Friday, June 12, 2009

Unit testing is what you need


"Whatever you do today will get you one step closer or one step further from the intended goals."

How can this statement be reflected on the idea of Unit testing? Unit testing is usually seen by people as the additional cost related to development. If you do not write additional lines of code we save time. We could spend this time writing production code, for example.

Well this is only partially true. In many cases we [mistakenly] assume that writing a line of unit the same as writing a line of production code. This leads us to incorrect understanding of unit testing benefits.

Testing code is as simple as it takes 10 to 100 times less time than writing a piece of production code of the same size. So, do not even listen to voices of people who claim that development with unit testing takes 1.5 to 2 times more time based on code line calculation.

Unit tests are trivial, as simple as code below. Just think of how many such tests you can write in the course of an hour...

public void testAddNegative () {
assertEqual(MyClass.Add(2,-1) , 1);

Supporting unit tests after change is as trivial as writing them. You can even afford rewriting them from scratch with easy.

Why to unit test?

If you can write code without error you would probably not need to test it. If you cannot write code without error them how do you check that it does what it should do? Using debugging is a tiresome tedious manual activity, not in the way how developers are meant to do it. Not to say this is hardly possible to run all required tests in debugger after changes. I know no developer who would do this stupid thing.

So, having produced a piece of code with undefined quality developer simple gives the responsibility for testing it away to someone else down the line. Let's see if there are right people to do it. Hm...

Integration engineers are supposed to see your modules as black boxes. So, they do not care about your inner functionality. All they work with is external interfaces, input and outputs of your module. If there is a branch in the code that was never tested it's very probably remain such after Integration testing.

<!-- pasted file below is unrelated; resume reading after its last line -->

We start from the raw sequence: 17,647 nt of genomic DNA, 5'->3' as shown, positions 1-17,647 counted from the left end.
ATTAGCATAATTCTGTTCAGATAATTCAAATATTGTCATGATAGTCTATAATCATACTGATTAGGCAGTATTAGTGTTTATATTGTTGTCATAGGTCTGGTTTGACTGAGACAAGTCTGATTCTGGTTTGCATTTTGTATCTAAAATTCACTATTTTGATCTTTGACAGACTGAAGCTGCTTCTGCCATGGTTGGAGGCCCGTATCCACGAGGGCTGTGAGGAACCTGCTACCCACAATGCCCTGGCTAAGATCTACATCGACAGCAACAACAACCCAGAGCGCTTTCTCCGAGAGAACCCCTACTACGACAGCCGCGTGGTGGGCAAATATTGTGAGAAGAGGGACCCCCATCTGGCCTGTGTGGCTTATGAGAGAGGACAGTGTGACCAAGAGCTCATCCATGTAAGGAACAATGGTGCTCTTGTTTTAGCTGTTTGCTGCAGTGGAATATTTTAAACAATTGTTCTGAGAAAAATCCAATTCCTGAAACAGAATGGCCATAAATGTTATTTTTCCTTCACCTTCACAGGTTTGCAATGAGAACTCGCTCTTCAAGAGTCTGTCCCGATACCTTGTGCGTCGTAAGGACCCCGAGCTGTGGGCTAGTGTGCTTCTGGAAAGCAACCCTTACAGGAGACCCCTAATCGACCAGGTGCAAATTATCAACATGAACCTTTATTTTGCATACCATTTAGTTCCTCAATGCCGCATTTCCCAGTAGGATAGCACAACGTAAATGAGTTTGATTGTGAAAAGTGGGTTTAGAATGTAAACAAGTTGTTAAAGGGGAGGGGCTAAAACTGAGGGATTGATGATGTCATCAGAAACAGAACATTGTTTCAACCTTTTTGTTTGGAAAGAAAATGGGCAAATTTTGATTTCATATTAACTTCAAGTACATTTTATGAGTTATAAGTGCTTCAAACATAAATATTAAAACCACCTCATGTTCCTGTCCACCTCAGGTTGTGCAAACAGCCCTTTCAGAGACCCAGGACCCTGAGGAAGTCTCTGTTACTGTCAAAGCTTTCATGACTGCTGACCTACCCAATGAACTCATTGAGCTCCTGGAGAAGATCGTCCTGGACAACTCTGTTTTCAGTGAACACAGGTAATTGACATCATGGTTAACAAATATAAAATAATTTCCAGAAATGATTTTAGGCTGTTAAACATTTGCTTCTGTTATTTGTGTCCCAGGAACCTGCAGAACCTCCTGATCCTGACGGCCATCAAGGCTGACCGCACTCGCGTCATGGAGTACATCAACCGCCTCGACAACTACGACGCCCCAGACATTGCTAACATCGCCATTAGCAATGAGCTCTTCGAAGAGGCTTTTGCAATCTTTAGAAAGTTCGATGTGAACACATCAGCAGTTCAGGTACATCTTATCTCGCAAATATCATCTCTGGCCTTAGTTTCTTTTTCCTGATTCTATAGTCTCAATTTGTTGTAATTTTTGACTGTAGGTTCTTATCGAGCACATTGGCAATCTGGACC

The next possible candidates to catch your defects are system testers (or QA as they called sometimes). These guys care about code structure even less than integration and deployment engineers. Testers focus on business logic. Their job is to make sure the ideas you have implemented is exactly what customers wanted. Testers care about neither code structure nor architecture. If they catch your intrinsic code error it is only by chance.

The next in the food chain is the end user. Unfortunately those guys are extremely lucky at finding the issues. If you leave defects in the release system be sure they will stumble upon it %)

There is no one down the line who can catch and correct your code errors. Only you, as a developer, can check if all branches through the code are examined carefully. Only you are responsible for quality of code that you check into the code base. So, find time to test.

How do you know you are done?

How developers get to know that code piece is done? If they have automated unit tests then this is not a problem to run them and see the results. But what is there are no tests? Do such developers have habit to provide to someone code of unknown quality? Just imagine what if cars were made using the same attitude.

Having your code run under debugger with 1 typical data set is not enough. There are boundary conditions, zero and incorrect input, big volumes of data, stressful conditions that also can lead to failures. Who of developers do such testing under debugger? I guess no one.

So, there is no other way to make sure you finished the code but Unit testing. If you know a reasonable alternative to Unit testing just drop me a line and I'll fix this statement and will eat my hat ;)

The most effective unit testing

Unit testing has proved itself as a powerful tool against software regressions (issues that appear after changes or defect fixes). So, the more changes you do to the project keeping tests untouched the more return of investment you have.

Who does unit testing?

To me the answer is simple - developers should do it because:

* They know the code and there is no need to explain it to someone else.
* They think of testing during code design.
* They need something to demonstrate that the code is finished.

The crude world

If unit testing was so easy it would not be so difficult to start. Yes, there are problem. But there is none that was not faced and overcame by someone else. If you faced a problem just look around, ask your peers, search Internet but don't give up! You need unit testing anyway.

While talking about unit testing with developers I was often asked for recommendations on testing:

* Databases
* JavaScript
* UI

No problem. Just try Google for any of these to see how many possible solution you have at hand.

Wrap up

All you need to do unit testing is to start it. And do not lay it off until tomorrow, start today. As the final reason I will tell you that developers who do unit testing prove to be more successful than those who test under debugger. If you do not start today you waste critical experience and fall behind your peers. Do not be surprised if someone of them will suddenly appear one step higher in the company hierarchy ;)

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